It's been over five months since the last time we were in our home in Italy as we didn't go in March, (the usual time when we go there so that my husband can prune the vines). As a brother-in-law looks after the vines he had already done this, so that was one less task to do in garden maintenance. My sister-in law goes with her husband which is very kind of her. Giving the house an airing and keeping the garden in good order is the priority and an important part of our time spent there. Seasons come and seasons go, but the cutting of the grass, the pruning of the trees, weeding etc. goes on forever. I hope regular readers of this blog won't be bored with the repetition of what we have to do in the garden and newer followers can read more about our times in Italy by clicking on the Italy link on the side bar.
Everything was going so well for the first few days we were there. The sun began to shine and we were ready to get going with the work in between food shopping, getting the car out and running and some leisure time in the local town. Then we picked up another cold etc. after attending a very enjoyable family party. Things didn't improve and eventually we made an appointment to see the doctor. There had been plans to replace the guttering, arrange for someone to paint the exterior walls (which would have needed scaffolding and dry weather), but in the end organising this big project didn't happen. Nevertheless, the grass got cut a couple of times using a high setting on the petrol mower, bushes got pruned and a balcony railing got painted with metallic paint (for low maintenance). Here are some before and after photos in and around the garden taken during April.
A pear tree to the left and an apricot tree (which had already blossomed).
Pear and plum trees grow at the bottom of the slope. There are white and purple figs, walnut and hazelnut trees.
My husband had planted some new rose bushes by the retaining wall and once the grass was cut you could see that they were doing well. In fact, roses are planted everywhere as they just ramble and mainly look after themselves. He's trying to keep hedges and bushes at a height that can be managed easily, apart from the bay tree arch, which needs a step ladder to trim the top of it.
We've been undecided about the cypress trees. They've grown much too tall and bushy even though they get thinned out each time and they also block the view across the countryside to the distant mountains. My husband only managed to cut the crown out of one of them and trim the branches that are growing too near a row of fruit trees. Then the branches have to be cut up and tidied away, which is time consuming.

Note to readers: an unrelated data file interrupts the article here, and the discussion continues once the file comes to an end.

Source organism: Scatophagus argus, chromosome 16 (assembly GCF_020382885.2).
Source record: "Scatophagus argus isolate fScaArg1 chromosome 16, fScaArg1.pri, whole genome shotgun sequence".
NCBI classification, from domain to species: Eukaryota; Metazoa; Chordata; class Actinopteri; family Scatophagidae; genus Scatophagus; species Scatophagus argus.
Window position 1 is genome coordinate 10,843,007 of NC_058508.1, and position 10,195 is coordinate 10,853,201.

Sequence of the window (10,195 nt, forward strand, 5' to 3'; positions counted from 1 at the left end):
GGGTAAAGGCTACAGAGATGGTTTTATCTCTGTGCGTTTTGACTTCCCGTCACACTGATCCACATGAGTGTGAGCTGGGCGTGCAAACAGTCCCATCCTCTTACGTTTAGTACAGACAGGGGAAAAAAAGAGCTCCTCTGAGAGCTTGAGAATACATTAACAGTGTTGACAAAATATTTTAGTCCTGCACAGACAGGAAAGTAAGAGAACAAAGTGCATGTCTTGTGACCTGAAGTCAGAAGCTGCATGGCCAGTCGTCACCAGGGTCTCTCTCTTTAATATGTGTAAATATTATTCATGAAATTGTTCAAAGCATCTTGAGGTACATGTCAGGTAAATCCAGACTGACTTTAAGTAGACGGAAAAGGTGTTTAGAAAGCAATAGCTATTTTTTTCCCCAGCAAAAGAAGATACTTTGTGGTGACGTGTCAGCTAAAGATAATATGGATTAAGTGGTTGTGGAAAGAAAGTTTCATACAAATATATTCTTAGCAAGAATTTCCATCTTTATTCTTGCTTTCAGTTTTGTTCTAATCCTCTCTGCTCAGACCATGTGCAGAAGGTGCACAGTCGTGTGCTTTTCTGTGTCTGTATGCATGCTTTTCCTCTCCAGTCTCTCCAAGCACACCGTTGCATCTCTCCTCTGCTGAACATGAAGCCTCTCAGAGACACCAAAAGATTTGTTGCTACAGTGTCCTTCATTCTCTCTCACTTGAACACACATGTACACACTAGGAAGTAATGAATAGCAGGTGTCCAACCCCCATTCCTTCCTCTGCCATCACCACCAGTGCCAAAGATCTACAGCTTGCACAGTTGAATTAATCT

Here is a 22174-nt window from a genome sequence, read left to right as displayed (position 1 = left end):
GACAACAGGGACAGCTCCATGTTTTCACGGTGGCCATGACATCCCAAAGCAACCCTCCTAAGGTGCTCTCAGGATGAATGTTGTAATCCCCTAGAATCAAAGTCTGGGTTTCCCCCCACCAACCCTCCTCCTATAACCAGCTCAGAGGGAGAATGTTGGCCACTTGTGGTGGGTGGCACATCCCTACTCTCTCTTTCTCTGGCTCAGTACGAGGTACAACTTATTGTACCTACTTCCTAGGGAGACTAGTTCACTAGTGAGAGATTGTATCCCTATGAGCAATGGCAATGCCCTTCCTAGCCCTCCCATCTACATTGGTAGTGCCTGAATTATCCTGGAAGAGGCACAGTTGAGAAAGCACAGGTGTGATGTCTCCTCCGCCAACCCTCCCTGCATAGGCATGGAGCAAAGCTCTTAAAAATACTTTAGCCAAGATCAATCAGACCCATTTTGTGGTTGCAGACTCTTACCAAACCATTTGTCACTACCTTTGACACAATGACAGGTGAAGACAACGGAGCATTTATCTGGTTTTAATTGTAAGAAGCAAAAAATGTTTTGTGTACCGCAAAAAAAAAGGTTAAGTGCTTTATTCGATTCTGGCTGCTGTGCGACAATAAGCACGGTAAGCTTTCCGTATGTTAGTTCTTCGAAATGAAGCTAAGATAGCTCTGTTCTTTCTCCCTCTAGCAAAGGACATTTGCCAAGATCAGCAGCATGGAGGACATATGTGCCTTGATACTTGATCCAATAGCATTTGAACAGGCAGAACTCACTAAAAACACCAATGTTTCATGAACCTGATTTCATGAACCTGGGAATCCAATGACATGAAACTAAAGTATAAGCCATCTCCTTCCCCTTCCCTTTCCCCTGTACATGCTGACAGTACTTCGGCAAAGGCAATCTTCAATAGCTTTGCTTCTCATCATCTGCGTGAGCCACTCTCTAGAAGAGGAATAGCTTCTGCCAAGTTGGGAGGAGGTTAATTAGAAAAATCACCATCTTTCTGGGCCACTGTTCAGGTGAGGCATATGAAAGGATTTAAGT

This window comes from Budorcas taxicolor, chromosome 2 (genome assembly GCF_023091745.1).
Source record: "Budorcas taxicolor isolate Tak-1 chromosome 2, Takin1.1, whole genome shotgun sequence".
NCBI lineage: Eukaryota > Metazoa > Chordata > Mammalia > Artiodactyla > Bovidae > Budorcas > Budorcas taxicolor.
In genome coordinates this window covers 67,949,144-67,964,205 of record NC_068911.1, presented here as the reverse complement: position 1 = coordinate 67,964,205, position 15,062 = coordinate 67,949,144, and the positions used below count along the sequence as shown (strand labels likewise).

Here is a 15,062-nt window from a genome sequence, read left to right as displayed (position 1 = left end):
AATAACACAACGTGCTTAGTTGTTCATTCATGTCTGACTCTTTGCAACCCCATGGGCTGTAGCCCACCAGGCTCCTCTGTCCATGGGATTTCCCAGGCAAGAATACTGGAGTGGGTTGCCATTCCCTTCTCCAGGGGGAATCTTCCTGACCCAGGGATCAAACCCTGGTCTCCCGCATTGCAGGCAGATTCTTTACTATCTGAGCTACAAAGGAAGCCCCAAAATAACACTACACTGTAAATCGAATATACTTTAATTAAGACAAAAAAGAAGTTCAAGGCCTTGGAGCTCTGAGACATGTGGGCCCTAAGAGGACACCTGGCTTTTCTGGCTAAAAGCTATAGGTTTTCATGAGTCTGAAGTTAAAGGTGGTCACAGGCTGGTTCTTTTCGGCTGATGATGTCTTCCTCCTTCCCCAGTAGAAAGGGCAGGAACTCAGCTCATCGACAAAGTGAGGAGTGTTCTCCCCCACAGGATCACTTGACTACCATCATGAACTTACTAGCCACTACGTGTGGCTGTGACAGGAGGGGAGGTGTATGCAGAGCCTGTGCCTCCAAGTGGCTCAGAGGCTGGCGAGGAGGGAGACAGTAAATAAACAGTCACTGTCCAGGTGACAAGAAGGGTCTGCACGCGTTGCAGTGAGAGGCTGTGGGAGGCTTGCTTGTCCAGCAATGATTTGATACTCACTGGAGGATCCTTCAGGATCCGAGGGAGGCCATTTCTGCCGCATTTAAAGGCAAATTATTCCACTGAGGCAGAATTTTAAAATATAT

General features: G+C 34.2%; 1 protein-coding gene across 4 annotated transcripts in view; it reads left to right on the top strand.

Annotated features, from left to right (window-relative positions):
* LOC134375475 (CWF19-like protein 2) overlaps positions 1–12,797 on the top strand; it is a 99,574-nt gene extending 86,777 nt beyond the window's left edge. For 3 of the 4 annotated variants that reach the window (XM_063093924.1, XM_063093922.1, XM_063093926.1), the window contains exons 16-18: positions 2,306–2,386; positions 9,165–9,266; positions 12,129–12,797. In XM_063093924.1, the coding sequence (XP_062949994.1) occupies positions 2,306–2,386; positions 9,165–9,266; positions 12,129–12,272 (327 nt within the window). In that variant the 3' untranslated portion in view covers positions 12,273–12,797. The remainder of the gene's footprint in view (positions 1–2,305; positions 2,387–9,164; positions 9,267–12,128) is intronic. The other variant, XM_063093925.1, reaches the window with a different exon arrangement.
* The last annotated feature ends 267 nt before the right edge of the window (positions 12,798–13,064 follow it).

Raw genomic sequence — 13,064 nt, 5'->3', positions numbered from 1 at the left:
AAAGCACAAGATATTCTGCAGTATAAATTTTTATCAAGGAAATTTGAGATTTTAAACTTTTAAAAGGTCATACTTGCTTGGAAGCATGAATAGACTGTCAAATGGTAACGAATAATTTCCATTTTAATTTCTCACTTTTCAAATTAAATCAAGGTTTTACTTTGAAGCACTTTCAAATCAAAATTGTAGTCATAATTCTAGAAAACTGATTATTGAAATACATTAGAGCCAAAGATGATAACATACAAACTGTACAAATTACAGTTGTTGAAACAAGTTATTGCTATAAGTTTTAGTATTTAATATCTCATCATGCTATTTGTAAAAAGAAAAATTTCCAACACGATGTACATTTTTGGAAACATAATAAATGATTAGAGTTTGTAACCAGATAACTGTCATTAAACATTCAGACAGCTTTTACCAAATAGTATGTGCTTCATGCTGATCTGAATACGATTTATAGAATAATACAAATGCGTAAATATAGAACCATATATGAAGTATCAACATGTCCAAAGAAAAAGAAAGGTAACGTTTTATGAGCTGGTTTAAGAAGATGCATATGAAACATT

As well as the pear blossom, the apple and peach blossom looks pretty and, of course, we hope there'll be no winds and frosts to damage the emerging fruit. My sister-in-law, as I've mentioned before, gathers our fruit and adds it to her own produce. If there's a glut of fruit she makes jam or bottles it.
It's a shame in a way that the grass has to be cut as there are lots of wild flowers in amongst the grasses that the bees and butterflies appreciate, but on the other hand it has to be done otherwise the grass would become a jungle and because snakes might lurk there. Mostly the snakes can be found in the bramble hedges at the back and one side of the property that grow on the surrounding uncultivated land. Instead, the long strands of grass once it dries out is used by the birds to build their nests. I got a surprise when I saw a small bird fly up next to the first floor kitchen window with these long pieces of grass in its beak and it probably landed on the roof. In fact, it's always interesting to see the different birds flying around. The swifts had returned and were swooping around so fast I couldn't get photos of them. There were blackbirds, larger birds that were possibly some sort of crow. Birds of prey were flying high up in the sky heading for the trees in highest part of the wooded hillside opposite our house.
I found some wild asparagus growing amongst the rose bushes and hedges in the front garden. Together with some that my sister-in-law had gathered on her land and the fresh eggs she gave me I made an omelette. You only use the tenderest tips as the stalk can be very woody in texture.
A young cherry tree in the foreground.
Time for some lunch bought at our nephew's deli and some wine (last year's grapes from our land put together with our brother-in-law's own harvest).
|the asparagus omelette|
I unpicked one of the squares on the blanket that the daughters had crocheted years ago as it had some broken threads in the middle. I used some of the yarn and some of my own to remake a new square. That blanket has become quite a comfort blanket as it's lovely and warm wrapped around my legs on chillier evenings.
Our time in Italy to be continued....